The Enchantress of Florence by Salman Rushdie


Inspired by all the spices that go into Christmas baking: the nutmeg, cinnamon, ginger and cloves I thought a book such as this set in part in the far East would be a perfect compliment to the season. It was my second go at this book that begins with a mysterious traveller, a suspected magician, entering the city of Fatehpur Sikri in Northern India, the golden city of the Mogul Emperor Akbar the Great. My first attempt to read this novel was in August of 2012 a few weeks before my daughter’s wedding. That was poor timing because this is a book that demands the reader’s devoted attention being filled with so many interrelated stories. Every one of the many characters, great and small has a story to tell and there are many little rivulets and digressions in the narration that are picked up and dropped at the whim of the writer. So reading this book while preparing for a wedding was not a good idea and thus I dropped it after about a hundred pages and left it on the shelf until this December past. This book is written in the style of Magical Realism, the preferred form of Salman Rushdie. He leans more towards the Magical side but the names of famous historic characters are peppered liberally throughout such as the Florentine Renaissance writer/philosopher Niccolo Machiavelli, the Medici prince, Lorenzo the Magnificent, the Genoese admiral, Andrea Doria, the explorer Amerigo Vespucci, the warrior pope, Leo X as well as Vlad the Impaler, England’s virgin queen, Elizabeth I and Akbar the Great. In an interview with Mr. Rushdie I read or listened to a long time ago he mentioned that of all the books he had written to date this had required the greatest amount of research, (there is an impressive bibliography added at the end of the book). I realize now that in my first attempt to read this book I was totally thrown off by all the name dropping in part because my academic background is in history and my inclination is to list all these characters on a timeline and validate the accuracy of the author’s effort in linking them together, no matter how loosely. It also  occurs to me that I was also out of patience with the writer as in my heart I was thinking he was showing off and flaunting his virtuosity rather than entertaining me his reader. Is that not interesting? I am a common reader, as defined by Samuel Johnson and beautifully illustrated by Virginia Woolf in her essays found in The Common Reader volumes I and II. The common reader, according to Dr. Johnson is, “ …not corrupted by literary prejudices…” and relies on his/her common sense when reading a book. According to Virginia Woolf that does not mean there are no obligations on the part of the reader. In volume II of The Common Reader there is an essay entitled. “How Should One Read A Book?” and very sensibly she maintains that the onus is on the reader to begin reading a book in sympathy with the author; that is to say, to be on the author’s side and  keep an open mind. So the first step to enjoying this book was to banish my prejudices smooth down my historian’s hackles and prepare myself to be a more receptive reader. (Although the second time around I could not resist listing the historic characters as I went along with their dates of birth and death just to satisfy the dregs of the historian that lingers from my undergrad days). So we have a traveller from out of western Europe who is conspicuously fair with golden hair. He enters the city and wrangles his way into an audience with the Emperor because he has a story to tell about a lost princess. Akbar is amazed at the boldness of the traveller who calls himself Mogor dell’Amore and claims that although he is much younger than Akbar by a curious twist of circumstance he is in fact Akbar’s uncle. The traveller wants to tell his story but the Emperor is not going to acquiesce to this request easily. Akbar knows the power of story telling whether truth or fiction or a mixture of both. The author explains that Akbar has invented out of his imagination a wife so real that she supplants all the queens and wives and concubines of his harem. Hilariously while he makes her exquisitely beautiful as one might expect he also makes her out to be something of a harpy with a very sharp tongue. At one point the traveller is imprisoned in a lightless dungeon and is there until he almost forgets his story and as this happens he comes close to loosing his identity because in a very real way he and everyone in this novel exists because of their story. The importance of one’s own story is illustrated dramatically somewhere near the middle of the novel by a French princess who had been captured and enslaved by the Turks and ended up in a brothel in Florence. She is described as a Memory Palace and has had her own story and memory replaced by that of someone else. When the story of this other is exorcised and replaced with her own story of loss of family, rape and enslavement she cannot bear the sad narrative and destroys herself having been sustained by one person’s heroic story but not able to live with her own. Part two of the novel is the beginning of the traveller’s story and is set in Renaissance Florence two generations earlier. Three young adolescents with too much time on their hands are wandering the streets and forests surrounding Florence trying to grow up too quickly and figure out the mysteries of sex. (Nothing new under the sun as far as that goes). There is an Enchantress enthroned in the hearts of Florentines at this time who is a woman of indescribable beauty. Mr. Rushdie, poor man, appears to have impossible hopes that such a woman existed. This Enchantress dies while still very young and Florence enters a period of political and religous turmoil. The three friends grow up to follow very different paths. Nicccolo Machiavelli becomes a career civil servant but falls from favor and is exiled to his family estate where he writes humorous plays for a living. Argalia is the friend who travels far away from Florence and becomes a soldier of fortune eventually working his way up to the position of right hand man to the Ottoman Emperor. The third friend is Ago who does not like travel or adventure and eventually becomes a wine merchant. They, all three, believe in the enchantment and magic of great beauty to the point that this enchantment shares a sisterhood with witchcraft (Mr. Rushdie, Mr. Rushdie … dear me where do you get such ideas?). It is Argalia who eventually captures and falls in love with the lost princess and Great aunt to the Emperor Akbar. She is called Qara Koz or Lady Dark Eyes and he brings her back to his boyhood home of Florence where she becomes the second Enchantress of Florence. She remains in that city much beloved by its people until her beauty begins to fade. By now the reader has been ushered well into the third part of the novel that returns to the traveller finishing his story with the Mogul Emperor Akbar whose ancestors were Genghis Khan and Tamburlaine. This is an ‘east meets west’ sort of tale at a time well before the European age of Imperialism when both the cities of Florence and Sikiri experienced a golden age of art and learning. It is amusing that Machiavelli outlines in his book, The Prince  some of the principles followed by Akbar in ruling his Empire. Machiavelli wrote “It is safer to be feared than to be loved” Akbar was certainly feared and did not hesitate to put down rebellion even of someone he admired to the point of personally hacking off the face of another prince, one he would have liked to have had as a personal friend. Machiavelli also wrote “It is necessary for a prince to learn how not to be good and to use it according to his necessity” Akbar abandoned his peasant population to starvation and deprivation when his golden city fell on hard times in order to save himself and his army.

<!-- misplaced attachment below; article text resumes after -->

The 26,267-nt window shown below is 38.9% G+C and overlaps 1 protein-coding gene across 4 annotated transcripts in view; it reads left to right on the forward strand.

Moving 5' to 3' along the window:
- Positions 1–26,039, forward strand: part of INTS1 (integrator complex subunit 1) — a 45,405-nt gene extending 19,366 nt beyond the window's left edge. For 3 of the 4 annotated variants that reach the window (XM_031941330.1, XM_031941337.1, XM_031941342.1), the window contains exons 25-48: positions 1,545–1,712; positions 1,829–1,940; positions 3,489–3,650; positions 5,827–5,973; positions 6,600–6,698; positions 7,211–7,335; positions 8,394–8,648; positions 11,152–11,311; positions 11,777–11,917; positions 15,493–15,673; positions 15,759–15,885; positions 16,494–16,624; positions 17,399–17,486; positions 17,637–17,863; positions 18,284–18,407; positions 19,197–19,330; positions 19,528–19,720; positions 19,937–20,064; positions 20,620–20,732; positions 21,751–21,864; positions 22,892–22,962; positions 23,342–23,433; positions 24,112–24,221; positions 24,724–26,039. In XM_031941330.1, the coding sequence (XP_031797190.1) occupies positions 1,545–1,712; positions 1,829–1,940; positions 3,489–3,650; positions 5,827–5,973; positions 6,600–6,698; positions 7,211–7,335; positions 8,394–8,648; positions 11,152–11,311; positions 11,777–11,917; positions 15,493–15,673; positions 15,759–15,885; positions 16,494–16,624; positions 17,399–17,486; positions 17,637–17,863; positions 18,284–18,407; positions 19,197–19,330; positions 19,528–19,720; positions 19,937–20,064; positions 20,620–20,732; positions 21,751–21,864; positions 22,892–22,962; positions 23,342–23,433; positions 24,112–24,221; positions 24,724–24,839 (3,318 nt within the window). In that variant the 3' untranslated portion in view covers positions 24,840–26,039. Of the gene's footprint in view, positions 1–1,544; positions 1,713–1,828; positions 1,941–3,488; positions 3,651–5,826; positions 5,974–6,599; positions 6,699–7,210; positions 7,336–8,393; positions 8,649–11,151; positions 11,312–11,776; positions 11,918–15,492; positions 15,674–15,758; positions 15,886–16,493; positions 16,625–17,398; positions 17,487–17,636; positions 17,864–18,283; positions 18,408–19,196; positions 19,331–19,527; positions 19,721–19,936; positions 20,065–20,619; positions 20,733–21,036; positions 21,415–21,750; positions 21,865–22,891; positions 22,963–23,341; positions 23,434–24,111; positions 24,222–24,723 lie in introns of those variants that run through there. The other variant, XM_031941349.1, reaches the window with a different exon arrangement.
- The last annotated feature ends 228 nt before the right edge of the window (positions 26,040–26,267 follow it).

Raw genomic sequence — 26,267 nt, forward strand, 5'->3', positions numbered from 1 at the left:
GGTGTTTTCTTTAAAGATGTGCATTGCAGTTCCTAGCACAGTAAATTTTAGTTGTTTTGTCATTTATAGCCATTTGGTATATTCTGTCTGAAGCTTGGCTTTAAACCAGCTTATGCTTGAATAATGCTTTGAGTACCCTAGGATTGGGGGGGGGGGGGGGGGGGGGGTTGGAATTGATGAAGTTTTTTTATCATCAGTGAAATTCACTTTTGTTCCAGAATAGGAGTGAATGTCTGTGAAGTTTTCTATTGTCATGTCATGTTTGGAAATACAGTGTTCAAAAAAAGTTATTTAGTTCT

I did not want to ramble so much, I am sure no one will get this far without thinking I’m a total bore  but I do want to go back to Virginia Woolf’s essay because in addition to keeping an open mind she also says that the common reader might ask him or herself at the end of the book whether the author has wasted the reader’s time. So I am going to try and answer that question for my own sake. First of all, this is the work of Salman Rushdie so the writing is exquisitely lush and for anyone who loves to write it is a treat. Secondly (and this is on the negative side) in its construction it is convoluted and why… perhaps it is not an easy story to tell? No, in the end it is rather a short story if it were told strictly in terms of the narrative. Does it have a shape or a feeling or an underlying architecture? No it is a many-colored coat with many pockets like the one the traveller is wearing as he arrives in the Mogul capital. I think that to explain why it is worth reading I have to go back to the idea that every character has a story and it is this and the artistry of Mr. Rushdie’s vast and endless imagination that makes this book worth reading. I found it challenging but that is not a bad thing. The common reader should not be a lazy reader and from time to time should rise to the challenge of a demanding read.